Maslow et al defined the preoperative parameters associated with an increased risk of developing post-MV repair SAM [3]. These include: (a) a lower ratio of the anterior to posterior MV leaflets length; and (b) a smaller distance between the coaptation point of the MV leaflets and the interventricular septum. Another feature in SAM-prone patients is MV leaflet elongation, a common finding in patients with myxomatous MV disease. Algorithms are available to guide the decision-making process when this complication is detected soon after weaning from cardiopulmonary bypass [4]. As a first step, intravascular volume is gradually expanded and any inotropic drug is discontinued. As a second step, β-blockers are administered. In a small percentage of patients, despite all the measures described above, significant SAM persists and surgical revision is required.

SAM can be eliminated with the EE technique [5, 6]. With excellent long-term results. Another rapid procedure to correct SAM is to reduce the height of the posterior leaflet. A partial ring seems to prevent SAM more than a complete one, as the complete rigid ring causes a narrower systolic LVOT diameter and favouring SAM [7]. Refractory SAM can also be treated by sliding plasty, if this procedure was not carried out at the initial repair. Under these circumstances, a prosthetic ring larger than the one previously implanted is often inserted [8]. Mitral valve repair is superior to replacemant, especially for younger and female patients. If SAM is severe and persistent despite exhaustive medical and surgical attempts at eliminating SAM, mitral valve replacemant can be the only option [9]. In this setting, care must be taken to properly resect any remaining mitral tissue, to prevent SAM reccurence [10].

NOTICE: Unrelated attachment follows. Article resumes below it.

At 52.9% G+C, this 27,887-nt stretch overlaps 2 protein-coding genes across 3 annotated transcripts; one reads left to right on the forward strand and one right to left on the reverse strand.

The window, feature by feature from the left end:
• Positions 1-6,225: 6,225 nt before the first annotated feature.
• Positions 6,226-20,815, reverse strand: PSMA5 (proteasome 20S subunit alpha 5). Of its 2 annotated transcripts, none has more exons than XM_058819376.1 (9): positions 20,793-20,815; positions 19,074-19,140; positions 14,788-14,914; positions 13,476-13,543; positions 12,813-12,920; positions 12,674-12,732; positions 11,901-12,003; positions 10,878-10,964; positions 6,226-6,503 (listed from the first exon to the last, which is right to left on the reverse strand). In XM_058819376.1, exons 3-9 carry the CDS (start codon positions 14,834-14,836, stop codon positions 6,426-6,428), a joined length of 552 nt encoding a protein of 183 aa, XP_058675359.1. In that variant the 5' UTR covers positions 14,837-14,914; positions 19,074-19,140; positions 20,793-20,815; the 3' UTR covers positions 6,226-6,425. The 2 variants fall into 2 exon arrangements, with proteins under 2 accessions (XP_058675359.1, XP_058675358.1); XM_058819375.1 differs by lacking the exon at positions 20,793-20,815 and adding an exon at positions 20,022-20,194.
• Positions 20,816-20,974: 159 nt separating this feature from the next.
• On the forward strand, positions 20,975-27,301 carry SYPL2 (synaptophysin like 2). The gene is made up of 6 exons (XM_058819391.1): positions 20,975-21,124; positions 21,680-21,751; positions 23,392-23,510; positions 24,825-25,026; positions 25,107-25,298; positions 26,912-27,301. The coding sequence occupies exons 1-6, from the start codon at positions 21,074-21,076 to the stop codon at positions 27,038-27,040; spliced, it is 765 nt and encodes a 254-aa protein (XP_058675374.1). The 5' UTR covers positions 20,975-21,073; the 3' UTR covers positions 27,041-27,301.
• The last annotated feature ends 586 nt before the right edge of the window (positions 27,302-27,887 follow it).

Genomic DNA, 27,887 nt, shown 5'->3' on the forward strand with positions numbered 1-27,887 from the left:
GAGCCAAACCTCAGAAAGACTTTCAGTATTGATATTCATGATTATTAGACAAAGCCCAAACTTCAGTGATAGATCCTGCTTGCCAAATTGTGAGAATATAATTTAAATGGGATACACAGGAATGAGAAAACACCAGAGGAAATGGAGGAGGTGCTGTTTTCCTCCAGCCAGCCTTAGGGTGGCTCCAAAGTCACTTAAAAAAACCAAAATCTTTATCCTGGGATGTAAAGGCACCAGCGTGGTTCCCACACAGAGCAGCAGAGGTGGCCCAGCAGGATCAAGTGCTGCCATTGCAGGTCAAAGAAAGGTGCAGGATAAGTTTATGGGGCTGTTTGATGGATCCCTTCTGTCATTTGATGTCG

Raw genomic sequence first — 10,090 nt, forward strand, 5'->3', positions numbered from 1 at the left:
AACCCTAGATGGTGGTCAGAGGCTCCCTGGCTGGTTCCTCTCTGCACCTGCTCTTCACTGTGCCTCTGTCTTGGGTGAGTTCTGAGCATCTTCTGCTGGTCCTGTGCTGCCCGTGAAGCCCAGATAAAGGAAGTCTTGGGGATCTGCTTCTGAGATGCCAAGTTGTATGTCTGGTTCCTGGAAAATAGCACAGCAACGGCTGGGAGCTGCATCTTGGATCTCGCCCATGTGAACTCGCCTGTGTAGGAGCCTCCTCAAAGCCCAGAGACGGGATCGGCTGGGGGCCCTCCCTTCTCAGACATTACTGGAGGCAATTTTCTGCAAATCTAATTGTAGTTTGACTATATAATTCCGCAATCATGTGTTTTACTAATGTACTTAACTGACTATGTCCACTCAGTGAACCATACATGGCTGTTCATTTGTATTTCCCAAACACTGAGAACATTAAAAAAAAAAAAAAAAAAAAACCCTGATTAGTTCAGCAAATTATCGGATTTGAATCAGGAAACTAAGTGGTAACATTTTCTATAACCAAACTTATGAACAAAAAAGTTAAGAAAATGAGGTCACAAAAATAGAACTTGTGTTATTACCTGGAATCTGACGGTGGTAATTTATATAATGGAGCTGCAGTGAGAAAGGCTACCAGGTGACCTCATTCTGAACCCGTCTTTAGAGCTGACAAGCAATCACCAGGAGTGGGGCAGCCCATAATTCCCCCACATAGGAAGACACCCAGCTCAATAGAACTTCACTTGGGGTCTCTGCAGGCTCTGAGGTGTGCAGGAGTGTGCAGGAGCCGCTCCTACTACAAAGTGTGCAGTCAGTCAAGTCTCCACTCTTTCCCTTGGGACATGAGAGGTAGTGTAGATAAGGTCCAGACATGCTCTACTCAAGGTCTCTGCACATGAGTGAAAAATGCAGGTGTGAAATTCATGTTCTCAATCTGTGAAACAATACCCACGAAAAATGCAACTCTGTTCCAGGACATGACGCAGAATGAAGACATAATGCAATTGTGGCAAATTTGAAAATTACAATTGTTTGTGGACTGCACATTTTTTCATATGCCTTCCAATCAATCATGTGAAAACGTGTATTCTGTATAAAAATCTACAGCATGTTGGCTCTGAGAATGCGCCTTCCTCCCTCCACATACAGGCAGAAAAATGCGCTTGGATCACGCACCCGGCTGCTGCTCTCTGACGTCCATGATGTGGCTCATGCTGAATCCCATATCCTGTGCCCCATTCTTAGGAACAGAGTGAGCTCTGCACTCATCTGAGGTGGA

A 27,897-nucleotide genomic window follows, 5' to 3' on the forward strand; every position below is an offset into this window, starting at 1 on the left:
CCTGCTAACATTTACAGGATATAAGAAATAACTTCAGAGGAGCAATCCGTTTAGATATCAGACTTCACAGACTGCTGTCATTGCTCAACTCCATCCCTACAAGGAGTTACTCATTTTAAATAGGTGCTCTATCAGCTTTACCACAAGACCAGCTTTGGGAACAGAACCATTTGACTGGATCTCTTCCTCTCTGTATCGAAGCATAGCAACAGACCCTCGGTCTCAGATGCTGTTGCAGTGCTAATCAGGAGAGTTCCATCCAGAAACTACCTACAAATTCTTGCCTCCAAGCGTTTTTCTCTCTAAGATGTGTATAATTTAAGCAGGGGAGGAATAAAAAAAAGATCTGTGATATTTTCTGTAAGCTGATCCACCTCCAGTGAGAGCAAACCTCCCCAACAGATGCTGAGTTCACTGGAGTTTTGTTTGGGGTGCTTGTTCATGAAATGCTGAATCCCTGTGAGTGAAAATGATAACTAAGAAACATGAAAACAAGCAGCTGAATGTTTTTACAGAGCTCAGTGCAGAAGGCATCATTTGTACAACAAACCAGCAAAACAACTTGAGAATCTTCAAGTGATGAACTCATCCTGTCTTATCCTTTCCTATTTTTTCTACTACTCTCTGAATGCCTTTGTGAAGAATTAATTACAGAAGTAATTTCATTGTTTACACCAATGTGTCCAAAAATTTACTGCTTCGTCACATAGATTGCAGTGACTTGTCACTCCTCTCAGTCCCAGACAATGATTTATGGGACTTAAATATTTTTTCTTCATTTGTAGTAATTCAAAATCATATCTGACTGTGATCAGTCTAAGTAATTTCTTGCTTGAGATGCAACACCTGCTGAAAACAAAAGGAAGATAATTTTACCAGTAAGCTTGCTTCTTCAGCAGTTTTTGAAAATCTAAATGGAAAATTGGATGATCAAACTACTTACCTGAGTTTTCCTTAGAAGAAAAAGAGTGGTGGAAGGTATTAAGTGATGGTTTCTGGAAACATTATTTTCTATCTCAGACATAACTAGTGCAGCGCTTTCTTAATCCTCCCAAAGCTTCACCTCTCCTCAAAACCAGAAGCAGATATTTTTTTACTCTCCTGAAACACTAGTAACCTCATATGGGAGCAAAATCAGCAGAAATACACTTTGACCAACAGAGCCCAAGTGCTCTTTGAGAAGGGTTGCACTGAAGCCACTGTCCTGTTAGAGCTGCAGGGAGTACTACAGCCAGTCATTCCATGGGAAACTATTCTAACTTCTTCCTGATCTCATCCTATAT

We believe that the case presented highlights some important aspects of post-MV repair SAM. First, the mild thickening of the LV walls in the absence of systemic hypertension suggests that our patient had an underlying hypertrophic cardiomyopathy, a disease which is commonly associated with MV SAM. Second, some patients, post-repair SAM develops even after the use of surgical techniques aimed at preventing its development. In the case presented here, despite the use of a large annuloplasty ring and shortening of the posterior leaflet then Alfieri technique, post-repair SAM developed. Finally, despite the good results of the Alfieri technique edge-to-edge for the surgical treatment of post-MV repair SAM. In our case this technique failed and we are obliged to replace the mitral valve.